For 60 years, AFDC had provided federal aid to recipients who met income eligibility requirements, through matching grants for funds spent by the states. Whether the number of recipients was 200 or 2 million, AFDC guaranteed that people who needed assistance would receive it...
This notion was done away with by TANF. States were given a block grant of money to use as they saw fit...If these funds couldn't meet the needs of the total number of people who were eligible, so be it. Guaranteed assistance to all who were eligible was out the window.
TANF funding has remained fixed since 1996, which amounts to a 30 percent cut after inflation is taken into account. The funding levels remained fixed even in 2008, when the country went through the worst economic crisis since the Great Depression and official unemployment rate reached double digits.
At the signing ceremony for PRWORA, Clinton declared that the new law "gives us a chance we haven't had before to break the cycle of dependency that has existed for millions and millions of our fellow citizens, exiling them from the world of work."
Clinton said this, Adie writes, "even though nearly one-third of welfare recipients prior to 1996 were women who were either disabled themselves, or were caring for disabled children. He ignored reports from his own Department of Health and Human Services that an estimated 1.1 million children would be pushed into poverty."
The results have been disastrous for poor people. Some 23 percent of poor families with children received benefits in 2014--down from 68 percent in 1996. And that 23 percent receives a pittance--as little as $170 a month for a family of three in Mississippi. Not a single state provides TANF assistance that is even half of the official poverty line.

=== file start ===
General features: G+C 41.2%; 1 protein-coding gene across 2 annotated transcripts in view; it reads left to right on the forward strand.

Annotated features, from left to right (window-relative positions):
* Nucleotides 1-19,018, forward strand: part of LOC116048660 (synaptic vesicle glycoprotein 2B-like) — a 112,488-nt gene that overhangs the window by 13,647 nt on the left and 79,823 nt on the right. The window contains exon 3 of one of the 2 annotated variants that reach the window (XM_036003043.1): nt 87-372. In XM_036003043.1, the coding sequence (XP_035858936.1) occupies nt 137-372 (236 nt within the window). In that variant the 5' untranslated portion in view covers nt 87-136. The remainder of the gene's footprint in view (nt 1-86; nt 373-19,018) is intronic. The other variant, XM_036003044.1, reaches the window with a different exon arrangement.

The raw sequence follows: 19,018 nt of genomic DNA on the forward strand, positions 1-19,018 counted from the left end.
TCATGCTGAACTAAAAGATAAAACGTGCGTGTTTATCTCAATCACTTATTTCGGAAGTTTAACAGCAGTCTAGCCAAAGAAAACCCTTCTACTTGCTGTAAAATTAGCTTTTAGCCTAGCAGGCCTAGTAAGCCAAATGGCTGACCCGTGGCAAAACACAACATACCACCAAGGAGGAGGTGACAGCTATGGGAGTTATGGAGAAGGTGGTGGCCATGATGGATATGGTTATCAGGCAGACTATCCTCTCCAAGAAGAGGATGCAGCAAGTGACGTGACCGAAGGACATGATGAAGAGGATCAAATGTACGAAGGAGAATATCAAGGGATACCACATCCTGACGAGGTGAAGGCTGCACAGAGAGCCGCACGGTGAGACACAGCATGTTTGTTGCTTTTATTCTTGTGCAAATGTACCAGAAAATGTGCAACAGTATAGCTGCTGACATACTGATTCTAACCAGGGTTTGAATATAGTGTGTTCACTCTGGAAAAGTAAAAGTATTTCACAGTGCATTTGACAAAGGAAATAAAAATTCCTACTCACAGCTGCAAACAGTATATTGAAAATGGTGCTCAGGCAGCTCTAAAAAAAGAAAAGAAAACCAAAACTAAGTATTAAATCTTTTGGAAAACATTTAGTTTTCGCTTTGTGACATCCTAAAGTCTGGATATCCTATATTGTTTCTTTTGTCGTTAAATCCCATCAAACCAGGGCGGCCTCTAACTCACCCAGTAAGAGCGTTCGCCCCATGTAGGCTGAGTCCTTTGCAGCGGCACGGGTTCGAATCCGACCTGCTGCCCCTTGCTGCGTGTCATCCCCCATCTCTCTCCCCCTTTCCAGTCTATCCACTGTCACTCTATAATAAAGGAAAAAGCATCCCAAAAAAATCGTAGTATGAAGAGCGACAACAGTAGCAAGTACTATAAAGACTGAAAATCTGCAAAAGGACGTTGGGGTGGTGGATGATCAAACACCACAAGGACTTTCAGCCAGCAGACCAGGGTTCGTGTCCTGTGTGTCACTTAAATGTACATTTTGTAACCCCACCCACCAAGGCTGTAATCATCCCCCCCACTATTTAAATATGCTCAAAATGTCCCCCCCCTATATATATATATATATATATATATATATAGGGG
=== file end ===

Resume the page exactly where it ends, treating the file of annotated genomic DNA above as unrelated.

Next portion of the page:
As a result, the number of Americans who live in extreme poverty, defined as less than $2 per day, has increased by 159 percent--a total of 1.65 million households since Clinton boasted about all the meaning and dignity he was giving to poor people.
NOW REPUBLICANS see a historic opportunity to carry through the next phase of ending the great social welfare reforms of the 20th century--not because their proposals are popular, but because the Trump presidency has signaled the erosion of all pretense.
In other words: It's looting time until somebody stops them.
To most people, the most logical way to block the Republicans' attack will be to vote for their main opponents, the Democrats, in the hopes that they will win one or both houses of Congress for Democrats this November.
Or there's praying for Trump to be hauled out of the White House in handcuffs.
But the enthusiasm for the November elections, while understandable, ignores the clear history showing that Democrats are also determined to "reform" social welfare programs into oblivion.
Bill Clinton wasn't a historical exception. Barack Obama gutted social spending, and while his apologists claim he was forced to do so by a hostile Republican Congress, the actual history shows that Obama initiated negotiations to gut Social Security and Medicare. It was only Republican fanaticism that stopped them from taking him up on it.
The point is that the millions of people who want to stop Trump's attacks on social programs need to take things into their own hands. The wave of teacher strikes has shown that ordinary people have the collective strength to defeat entrenched Republican power, without having to rely on lousy Democrat half-measures and concessions.
The fight against "Welfare Reform 2.0" needs to bring together the working class revival of those red-state teacher rebellions with the anti-racist politics of the Movement for Black Lives.
That's honest work--and it needs to get started now, not after November 6.